Minor Pedal Enhancements on my BMW Z3 M-Coupe

I have installed a Tuner Motorsports 
E36 Adjustable Short Throw Clutch Pedal.   

While this is info on my M-Coupe install, any E36 BMW has the same pedals, so I won't be offended if an M3 owner reads this I guess.

Reasons why?
     The factory clutch pedal leaned to the left side and was unsightly.  This is because it is made of plastic compounded by the fact that the spring is mounted on the right of the pedal lever, forcing it to migrate leftward over time.  Lots of people think a bushing replacement will fix leaning, I doubt that but it may have minor benefit and those bushings are indeed old anyway. 

     I have some orthopedic problems with my left ankle and don't know how much longer I'll able to drive a 3-pedal car.  This adjustable lever will hopefully reduce the pedal effort as well.

AC Schnitzer covers are oxidized.
The clutch leans left pretty badly in the photo
 and is far worse in person.

Shopping list with links to where I got them.
1. Tuner Motorports Pedal.  As you can see from the photo it has multiple pivot points, which enable a firm, stock, or easy pedal effort.   I have set the effort to max easiness.  The downside is the pedal now engages very close to the floor.  I can tell you a custom clutch pedal stop may need tinkering.   While not ideal it does solve my ankle fatigue issues.  I've gotten pretty used to it after a few drives, so I'd say it was a win overall.

Two pivot points affect effort, 3 positions each.   
I'm going with easiest of these options for starters.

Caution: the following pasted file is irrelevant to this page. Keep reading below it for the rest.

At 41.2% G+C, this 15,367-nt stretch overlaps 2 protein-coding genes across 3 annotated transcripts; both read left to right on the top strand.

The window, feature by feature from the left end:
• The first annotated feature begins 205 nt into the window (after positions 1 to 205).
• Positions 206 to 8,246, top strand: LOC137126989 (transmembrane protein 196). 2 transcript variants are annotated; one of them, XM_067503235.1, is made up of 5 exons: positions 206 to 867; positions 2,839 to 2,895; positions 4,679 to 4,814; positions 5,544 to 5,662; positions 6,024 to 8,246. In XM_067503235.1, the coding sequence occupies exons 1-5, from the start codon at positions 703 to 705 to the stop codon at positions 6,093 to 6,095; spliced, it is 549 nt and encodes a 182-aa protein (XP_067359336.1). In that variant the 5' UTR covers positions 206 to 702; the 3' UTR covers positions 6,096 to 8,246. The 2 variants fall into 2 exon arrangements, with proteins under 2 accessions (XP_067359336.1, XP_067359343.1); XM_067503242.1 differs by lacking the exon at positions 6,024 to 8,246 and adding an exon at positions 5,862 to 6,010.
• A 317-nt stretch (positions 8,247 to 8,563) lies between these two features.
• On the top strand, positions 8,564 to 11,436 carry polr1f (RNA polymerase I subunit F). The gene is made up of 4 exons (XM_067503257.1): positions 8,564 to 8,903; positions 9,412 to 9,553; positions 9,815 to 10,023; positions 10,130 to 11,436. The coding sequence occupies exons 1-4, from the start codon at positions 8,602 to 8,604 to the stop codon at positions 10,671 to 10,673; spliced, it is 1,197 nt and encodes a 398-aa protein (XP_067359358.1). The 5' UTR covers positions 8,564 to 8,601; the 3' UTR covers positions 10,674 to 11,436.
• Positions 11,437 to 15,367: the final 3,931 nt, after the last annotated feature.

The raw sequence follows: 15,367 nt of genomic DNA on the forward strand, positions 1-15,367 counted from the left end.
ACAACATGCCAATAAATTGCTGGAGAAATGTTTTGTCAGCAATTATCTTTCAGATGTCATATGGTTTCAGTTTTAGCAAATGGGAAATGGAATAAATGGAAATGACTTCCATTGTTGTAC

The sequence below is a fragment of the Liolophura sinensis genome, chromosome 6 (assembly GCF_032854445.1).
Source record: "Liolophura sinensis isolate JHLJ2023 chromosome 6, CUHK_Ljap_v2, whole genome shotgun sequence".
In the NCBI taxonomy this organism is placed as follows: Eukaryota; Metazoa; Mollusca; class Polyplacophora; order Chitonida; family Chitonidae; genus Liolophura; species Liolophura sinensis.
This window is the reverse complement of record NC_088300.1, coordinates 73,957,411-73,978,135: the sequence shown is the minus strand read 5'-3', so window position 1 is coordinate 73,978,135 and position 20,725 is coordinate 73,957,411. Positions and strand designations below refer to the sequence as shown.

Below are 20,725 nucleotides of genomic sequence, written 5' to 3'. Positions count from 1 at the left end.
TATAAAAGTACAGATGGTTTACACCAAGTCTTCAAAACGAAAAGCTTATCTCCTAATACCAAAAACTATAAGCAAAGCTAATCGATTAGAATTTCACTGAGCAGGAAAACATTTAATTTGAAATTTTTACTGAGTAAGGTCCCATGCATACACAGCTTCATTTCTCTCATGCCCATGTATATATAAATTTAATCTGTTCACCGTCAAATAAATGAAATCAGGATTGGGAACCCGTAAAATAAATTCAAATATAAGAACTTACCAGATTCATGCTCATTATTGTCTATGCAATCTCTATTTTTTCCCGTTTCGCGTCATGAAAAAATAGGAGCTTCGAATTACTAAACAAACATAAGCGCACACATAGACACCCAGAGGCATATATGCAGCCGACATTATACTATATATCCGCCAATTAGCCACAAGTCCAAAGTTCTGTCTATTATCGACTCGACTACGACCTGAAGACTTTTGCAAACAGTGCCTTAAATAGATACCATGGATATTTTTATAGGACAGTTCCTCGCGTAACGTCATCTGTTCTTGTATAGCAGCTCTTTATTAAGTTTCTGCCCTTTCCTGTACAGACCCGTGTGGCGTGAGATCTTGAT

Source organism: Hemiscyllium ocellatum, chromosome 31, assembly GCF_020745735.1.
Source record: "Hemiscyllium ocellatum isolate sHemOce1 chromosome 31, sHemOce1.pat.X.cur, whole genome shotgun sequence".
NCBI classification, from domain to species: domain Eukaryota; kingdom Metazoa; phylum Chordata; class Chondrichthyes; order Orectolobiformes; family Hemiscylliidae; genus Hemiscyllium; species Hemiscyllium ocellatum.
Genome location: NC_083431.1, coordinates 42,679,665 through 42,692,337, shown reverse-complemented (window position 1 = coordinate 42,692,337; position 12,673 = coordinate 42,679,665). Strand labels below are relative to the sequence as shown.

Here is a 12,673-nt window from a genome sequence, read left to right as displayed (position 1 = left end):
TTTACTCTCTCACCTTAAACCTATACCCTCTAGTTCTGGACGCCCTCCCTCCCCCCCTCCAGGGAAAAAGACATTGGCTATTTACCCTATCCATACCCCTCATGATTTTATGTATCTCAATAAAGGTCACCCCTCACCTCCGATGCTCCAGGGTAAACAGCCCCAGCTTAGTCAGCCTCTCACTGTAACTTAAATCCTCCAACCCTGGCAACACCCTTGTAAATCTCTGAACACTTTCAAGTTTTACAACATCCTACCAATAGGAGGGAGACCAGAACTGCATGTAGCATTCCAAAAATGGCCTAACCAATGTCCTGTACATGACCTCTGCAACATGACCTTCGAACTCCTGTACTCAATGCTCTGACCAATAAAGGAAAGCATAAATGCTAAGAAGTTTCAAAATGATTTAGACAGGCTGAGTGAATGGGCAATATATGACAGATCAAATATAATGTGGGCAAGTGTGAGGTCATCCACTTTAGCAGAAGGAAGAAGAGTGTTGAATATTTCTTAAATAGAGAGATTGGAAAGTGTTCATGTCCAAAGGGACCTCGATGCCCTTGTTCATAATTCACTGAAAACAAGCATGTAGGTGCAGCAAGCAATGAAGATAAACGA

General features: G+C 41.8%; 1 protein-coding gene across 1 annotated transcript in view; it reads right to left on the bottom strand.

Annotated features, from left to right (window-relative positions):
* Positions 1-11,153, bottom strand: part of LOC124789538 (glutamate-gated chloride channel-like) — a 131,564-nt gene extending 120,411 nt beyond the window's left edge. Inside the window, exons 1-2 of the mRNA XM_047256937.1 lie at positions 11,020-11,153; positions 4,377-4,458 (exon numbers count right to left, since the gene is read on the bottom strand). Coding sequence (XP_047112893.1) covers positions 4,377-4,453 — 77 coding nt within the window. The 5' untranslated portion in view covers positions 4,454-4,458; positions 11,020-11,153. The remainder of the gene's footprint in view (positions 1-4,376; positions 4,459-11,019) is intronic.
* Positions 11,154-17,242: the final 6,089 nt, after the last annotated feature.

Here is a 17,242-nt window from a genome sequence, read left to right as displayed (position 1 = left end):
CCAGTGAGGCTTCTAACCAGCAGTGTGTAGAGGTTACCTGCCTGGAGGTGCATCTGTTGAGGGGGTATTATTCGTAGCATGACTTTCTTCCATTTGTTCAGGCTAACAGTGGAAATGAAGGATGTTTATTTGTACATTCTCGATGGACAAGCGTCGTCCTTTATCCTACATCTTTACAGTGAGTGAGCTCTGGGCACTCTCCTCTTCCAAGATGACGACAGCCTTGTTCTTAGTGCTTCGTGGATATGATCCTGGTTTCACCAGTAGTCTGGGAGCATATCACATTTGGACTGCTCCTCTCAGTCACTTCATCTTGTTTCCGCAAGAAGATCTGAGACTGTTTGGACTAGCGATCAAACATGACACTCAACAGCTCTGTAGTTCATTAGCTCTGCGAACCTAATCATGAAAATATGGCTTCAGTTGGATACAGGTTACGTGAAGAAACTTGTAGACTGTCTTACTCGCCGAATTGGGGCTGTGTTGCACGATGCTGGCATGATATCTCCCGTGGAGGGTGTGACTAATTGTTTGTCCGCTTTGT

An essential upgrade if you are going to be taking the pedal apart. There isn't much to say here, but why by OEM when these are nearly the same price and you just don't skip $10 bushings when you have an opportunity to replace them easily. 

    Overpriced, but as a Dinan Fanboy I'm obligated install them.  The AC Schnitzer covers were fairly oxidized anyway.  The mounting holes you must drill are different from Dinan to AC-Schnitzer so I had to be mindful not to ruin anything by drilling haphazardly.  

The new pedal was aluminum, so it was tempting to leave it alone.
But I found it to be quite slippery, so I marked it for holes.

The holes were drilled on a workbench not on the floor.
There isn't a much room for the nuts on the back of the cool aluminum pedal.

This is not a hard installation, and the instructions are sufficient, but many YoutTubers have also done this if you are opposed to reading. Heck, it's not even expensive to have your mechanic do it, probably 2 hours max.  

All done, next to address that spongy plastic dead pedal.
Stay tuned, I have one ordered.


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